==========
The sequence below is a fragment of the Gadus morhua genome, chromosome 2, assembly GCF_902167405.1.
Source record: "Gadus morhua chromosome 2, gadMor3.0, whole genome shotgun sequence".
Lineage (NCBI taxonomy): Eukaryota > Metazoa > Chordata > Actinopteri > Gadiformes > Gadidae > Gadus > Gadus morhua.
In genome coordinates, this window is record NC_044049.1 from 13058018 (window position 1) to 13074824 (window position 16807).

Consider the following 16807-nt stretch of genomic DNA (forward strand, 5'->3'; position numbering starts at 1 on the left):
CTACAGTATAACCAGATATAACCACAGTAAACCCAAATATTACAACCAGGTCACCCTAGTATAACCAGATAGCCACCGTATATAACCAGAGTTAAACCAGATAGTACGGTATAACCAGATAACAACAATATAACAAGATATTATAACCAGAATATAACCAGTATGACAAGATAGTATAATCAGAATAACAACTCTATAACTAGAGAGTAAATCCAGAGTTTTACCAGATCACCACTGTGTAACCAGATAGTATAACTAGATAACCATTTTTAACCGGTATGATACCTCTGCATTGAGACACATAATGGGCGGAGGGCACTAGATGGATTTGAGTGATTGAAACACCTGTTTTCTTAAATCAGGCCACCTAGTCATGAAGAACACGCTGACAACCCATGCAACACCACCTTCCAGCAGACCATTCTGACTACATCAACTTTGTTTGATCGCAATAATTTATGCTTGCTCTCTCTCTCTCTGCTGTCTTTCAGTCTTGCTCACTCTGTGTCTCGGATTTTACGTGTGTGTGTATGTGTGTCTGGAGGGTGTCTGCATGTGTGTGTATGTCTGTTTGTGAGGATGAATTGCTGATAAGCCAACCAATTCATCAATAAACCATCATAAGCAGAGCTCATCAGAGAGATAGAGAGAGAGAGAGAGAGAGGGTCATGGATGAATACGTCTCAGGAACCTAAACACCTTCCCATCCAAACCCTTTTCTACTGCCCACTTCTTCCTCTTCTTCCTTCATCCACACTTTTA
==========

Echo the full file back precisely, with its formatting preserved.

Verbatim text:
The sequence below is a fragment of the Gadus morhua genome, chromosome 2, assembly GCF_902167405.1.
Source record: "Gadus morhua chromosome 2, gadMor3.0, whole genome shotgun sequence".
Lineage (NCBI taxonomy): Eukaryota > Metazoa > Chordata > Actinopteri > Gadiformes > Gadidae > Gadus > Gadus morhua.
In genome coordinates, this window is record NC_044049.1 from 13058018 (window position 1) to 13074824 (window position 16807).

Consider the following 16807-nt stretch of genomic DNA (forward strand, 5'->3'; position numbering starts at 1 on the left):
CTACAGTATAACCAGATATAACCACAGTAAACCCAAATATTACAACCAGGTCACCCTAGTATAACCAGATAGCCACCGTATATAACCAGAGTTAAACCAGATAGTACGGTATAACCAGATAACAACAATATAACAAGATATTATAACCAGAATATAACCAGTATGACAAGATAGTATAATCAGAATAACAACTCTATAACTAGAGAGTAAATCCAGAGTTTTACCAGATCACCACTGTGTAACCAGATAGTATAACTAGATAACCATTTTTAACCGGTATGATACCTCTGCATTGAGACACATAATGGGCGGAGGGCACTAGATGGATTTGAGTGATTGAAACACCTGTTTTCTTAAATCAGGCCACCTAGTCATGAAGAACACGCTGACAACCCATGCAACACCACCTTCCAGCAGACCATTCTGACTACATCAACTTTGTTTGATCGCAATAATTTATGCTTGCTCTCTCTCTCTCTGCTGTCTTTCAGTCTTGCTCACTCTGTGTCTCGGATTTTACGTGTGTGTGTATGTGTGTCTGGAGGGTGTCTGCATGTGTGTGTATGTCTGTTTGTGAGGATGAATTGCTGATAAGCCAACCAATTCATCAATAAACCATCATAAGCAGAGCTCATCAGAGAGATAGAGAGAGAGAGAGAGAGAGGGTCATGGATGAATACGTCTCAGGAACCTAAACACCTTCCCATCCAAACCCTTTTCTACTGCCCACTTCTTCCTCTTCTTCCTTCATCCACACTTTTA